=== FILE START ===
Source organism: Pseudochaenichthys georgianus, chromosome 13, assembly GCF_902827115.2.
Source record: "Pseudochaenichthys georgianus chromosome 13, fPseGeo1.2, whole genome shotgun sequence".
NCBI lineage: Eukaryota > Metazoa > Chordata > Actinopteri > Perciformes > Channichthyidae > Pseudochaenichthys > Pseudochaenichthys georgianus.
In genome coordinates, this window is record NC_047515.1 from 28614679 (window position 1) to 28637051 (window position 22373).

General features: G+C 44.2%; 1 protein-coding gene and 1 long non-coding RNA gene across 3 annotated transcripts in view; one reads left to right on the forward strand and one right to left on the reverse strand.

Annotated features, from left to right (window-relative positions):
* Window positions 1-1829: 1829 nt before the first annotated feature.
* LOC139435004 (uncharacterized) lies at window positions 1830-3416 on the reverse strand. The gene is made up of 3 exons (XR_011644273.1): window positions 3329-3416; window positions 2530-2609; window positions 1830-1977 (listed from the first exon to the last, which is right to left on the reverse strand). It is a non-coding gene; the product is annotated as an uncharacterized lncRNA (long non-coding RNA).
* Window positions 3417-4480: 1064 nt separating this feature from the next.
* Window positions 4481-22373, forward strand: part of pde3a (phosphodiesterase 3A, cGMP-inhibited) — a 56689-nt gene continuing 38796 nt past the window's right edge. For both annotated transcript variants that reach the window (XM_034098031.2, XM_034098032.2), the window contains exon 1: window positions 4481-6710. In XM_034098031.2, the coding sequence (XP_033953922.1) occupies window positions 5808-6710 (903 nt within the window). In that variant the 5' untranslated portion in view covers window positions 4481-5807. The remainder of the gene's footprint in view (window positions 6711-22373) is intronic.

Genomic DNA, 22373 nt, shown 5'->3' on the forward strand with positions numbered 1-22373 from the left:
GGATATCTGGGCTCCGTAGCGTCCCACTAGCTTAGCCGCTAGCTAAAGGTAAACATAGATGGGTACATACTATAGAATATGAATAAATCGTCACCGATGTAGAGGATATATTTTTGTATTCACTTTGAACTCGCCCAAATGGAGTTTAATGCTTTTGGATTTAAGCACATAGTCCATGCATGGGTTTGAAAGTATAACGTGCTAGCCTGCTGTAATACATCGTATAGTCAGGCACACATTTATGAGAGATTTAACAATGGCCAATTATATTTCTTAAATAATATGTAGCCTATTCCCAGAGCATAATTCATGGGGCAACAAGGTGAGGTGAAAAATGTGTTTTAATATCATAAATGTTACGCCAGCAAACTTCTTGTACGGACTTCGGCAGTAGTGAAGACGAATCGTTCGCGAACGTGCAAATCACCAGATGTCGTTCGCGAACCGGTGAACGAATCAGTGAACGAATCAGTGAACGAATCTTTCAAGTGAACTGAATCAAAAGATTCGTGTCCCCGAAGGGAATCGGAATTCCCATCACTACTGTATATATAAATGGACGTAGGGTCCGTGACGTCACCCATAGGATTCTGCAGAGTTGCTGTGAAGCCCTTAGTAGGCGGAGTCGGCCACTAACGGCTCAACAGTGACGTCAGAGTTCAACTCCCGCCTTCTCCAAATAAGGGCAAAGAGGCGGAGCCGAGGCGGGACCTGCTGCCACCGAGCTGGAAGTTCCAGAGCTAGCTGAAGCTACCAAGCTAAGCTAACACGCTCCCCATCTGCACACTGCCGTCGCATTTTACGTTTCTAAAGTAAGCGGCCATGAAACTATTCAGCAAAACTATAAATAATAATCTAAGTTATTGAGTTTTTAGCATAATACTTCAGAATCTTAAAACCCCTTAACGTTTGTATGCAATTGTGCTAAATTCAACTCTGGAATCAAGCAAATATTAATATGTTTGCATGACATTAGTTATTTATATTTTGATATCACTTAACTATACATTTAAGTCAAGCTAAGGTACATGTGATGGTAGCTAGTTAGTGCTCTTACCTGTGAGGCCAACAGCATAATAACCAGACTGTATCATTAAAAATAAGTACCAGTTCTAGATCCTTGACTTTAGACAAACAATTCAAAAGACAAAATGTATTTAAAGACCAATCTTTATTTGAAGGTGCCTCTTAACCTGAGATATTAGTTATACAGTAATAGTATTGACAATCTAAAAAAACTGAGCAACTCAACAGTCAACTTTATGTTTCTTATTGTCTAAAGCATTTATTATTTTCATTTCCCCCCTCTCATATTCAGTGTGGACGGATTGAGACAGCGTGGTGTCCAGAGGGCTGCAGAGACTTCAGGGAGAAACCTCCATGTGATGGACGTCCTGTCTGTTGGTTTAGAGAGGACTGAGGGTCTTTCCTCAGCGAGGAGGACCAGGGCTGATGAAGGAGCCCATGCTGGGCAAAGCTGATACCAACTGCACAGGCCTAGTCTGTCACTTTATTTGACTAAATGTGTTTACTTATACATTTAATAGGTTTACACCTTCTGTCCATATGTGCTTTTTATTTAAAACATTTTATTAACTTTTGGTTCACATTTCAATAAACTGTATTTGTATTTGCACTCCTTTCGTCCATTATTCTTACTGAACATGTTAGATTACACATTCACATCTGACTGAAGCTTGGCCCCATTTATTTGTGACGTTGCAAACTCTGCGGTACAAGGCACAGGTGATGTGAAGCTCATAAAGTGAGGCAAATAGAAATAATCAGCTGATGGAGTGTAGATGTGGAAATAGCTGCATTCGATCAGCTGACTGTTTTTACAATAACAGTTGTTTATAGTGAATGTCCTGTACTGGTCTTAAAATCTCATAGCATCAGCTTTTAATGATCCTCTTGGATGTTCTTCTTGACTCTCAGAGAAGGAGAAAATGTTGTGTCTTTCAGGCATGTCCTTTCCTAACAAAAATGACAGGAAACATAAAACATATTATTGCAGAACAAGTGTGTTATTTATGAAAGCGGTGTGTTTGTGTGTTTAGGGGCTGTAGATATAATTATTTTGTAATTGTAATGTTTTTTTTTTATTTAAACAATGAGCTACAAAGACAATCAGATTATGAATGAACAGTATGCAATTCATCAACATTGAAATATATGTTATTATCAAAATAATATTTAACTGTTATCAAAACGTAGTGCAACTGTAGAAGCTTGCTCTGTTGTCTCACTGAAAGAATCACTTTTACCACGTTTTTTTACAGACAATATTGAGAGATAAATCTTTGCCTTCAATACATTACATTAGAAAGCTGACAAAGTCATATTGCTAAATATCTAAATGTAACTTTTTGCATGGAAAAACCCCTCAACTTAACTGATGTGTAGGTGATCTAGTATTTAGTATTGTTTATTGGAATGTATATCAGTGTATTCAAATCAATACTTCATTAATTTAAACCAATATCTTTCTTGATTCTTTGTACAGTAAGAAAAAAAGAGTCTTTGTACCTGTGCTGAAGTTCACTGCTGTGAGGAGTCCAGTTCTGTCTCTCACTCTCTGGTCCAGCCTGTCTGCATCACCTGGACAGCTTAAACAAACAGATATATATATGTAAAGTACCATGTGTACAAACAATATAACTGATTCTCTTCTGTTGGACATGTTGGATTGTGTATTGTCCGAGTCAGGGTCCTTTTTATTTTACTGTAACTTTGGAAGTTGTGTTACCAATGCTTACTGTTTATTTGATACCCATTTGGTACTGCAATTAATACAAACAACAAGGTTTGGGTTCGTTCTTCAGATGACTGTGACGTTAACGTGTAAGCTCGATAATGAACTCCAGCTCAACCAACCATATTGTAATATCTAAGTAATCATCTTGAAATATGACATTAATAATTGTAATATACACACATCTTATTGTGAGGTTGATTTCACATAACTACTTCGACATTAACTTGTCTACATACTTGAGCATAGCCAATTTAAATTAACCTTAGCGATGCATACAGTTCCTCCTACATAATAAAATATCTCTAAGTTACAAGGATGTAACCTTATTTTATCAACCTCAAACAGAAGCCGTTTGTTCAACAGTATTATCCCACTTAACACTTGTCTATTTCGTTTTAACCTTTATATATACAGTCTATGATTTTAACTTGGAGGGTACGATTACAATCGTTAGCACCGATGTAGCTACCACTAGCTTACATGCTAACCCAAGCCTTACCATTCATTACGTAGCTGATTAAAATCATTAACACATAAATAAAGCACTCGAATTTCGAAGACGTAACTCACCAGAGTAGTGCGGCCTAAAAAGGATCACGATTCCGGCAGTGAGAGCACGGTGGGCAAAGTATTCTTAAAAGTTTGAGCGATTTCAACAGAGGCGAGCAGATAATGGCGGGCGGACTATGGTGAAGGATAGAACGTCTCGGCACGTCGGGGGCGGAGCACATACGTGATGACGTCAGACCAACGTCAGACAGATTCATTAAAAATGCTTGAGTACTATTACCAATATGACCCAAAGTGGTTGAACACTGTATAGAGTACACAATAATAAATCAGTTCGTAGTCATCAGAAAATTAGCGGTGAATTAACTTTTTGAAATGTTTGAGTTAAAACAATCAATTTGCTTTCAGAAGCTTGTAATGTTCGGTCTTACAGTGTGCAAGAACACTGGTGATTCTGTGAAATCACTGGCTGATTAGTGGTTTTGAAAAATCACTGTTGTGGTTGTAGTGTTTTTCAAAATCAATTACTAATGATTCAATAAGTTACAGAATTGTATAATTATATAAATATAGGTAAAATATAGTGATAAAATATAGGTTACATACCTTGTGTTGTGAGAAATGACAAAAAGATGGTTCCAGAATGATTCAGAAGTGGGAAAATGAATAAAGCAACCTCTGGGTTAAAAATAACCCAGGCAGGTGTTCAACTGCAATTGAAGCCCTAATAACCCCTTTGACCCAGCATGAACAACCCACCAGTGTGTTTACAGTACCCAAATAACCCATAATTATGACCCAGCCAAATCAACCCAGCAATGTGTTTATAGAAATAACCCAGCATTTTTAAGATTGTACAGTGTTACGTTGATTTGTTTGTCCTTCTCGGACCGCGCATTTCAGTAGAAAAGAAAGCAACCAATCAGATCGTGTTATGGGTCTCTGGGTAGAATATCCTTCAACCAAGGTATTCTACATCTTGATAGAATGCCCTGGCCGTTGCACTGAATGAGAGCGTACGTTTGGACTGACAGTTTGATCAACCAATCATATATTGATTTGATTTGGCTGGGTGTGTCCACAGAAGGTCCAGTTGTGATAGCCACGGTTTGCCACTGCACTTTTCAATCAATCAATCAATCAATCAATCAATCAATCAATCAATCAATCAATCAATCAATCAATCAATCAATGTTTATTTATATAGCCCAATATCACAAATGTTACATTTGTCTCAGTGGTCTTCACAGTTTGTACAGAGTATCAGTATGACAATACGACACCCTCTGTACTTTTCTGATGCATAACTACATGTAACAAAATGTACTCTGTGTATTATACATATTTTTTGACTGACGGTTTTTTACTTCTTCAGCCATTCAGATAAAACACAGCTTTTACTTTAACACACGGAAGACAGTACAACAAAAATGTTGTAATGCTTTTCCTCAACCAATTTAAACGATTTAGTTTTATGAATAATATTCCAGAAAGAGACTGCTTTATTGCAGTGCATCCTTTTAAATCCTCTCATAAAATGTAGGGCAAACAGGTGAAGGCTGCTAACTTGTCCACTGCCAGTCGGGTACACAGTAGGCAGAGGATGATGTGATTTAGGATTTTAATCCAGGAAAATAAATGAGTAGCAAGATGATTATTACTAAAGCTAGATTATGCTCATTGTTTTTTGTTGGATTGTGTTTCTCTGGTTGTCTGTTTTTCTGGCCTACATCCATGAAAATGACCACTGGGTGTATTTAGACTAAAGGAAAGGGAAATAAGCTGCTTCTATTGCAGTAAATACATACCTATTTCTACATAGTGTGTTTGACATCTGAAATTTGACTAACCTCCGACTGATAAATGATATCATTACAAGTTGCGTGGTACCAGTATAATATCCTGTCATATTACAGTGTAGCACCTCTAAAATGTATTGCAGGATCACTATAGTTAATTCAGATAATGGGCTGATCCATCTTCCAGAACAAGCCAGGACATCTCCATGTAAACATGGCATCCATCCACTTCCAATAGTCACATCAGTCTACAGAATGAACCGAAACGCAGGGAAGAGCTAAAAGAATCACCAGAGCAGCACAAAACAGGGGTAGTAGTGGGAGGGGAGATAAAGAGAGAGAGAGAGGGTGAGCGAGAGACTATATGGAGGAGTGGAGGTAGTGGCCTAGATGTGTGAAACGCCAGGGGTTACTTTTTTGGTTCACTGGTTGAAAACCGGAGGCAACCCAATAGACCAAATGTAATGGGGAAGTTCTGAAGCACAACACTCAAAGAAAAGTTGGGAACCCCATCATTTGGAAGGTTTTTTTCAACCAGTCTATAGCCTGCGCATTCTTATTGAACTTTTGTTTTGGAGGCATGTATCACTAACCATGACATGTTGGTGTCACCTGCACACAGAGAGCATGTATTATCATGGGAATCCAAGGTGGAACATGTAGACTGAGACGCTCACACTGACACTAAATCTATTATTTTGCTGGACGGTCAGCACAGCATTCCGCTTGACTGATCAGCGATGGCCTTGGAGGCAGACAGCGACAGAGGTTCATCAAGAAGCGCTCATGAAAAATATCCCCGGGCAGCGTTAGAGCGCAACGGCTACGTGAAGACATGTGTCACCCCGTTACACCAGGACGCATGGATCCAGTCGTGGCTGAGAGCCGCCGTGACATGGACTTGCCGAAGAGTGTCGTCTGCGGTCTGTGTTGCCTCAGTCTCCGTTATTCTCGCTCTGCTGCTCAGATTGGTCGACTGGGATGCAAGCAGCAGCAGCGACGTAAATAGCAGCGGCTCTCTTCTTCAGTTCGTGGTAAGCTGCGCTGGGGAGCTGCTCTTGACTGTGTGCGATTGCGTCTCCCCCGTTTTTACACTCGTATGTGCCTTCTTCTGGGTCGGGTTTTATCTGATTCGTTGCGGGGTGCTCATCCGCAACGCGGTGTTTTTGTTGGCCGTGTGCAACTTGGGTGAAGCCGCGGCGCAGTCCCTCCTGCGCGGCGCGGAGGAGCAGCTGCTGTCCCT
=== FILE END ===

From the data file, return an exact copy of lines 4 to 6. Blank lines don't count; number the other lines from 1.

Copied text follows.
In genome coordinates, this window is record NC_047515.1 from 28614679 (window position 1) to 28637051 (window position 22373).

General features: G+C 44.2%; 1 protein-coding gene and 1 long non-coding RNA gene across 3 annotated transcripts in view; one reads left to right on the forward strand and one right to left on the reverse strand.

Annotated features, from left to right (window-relative positions):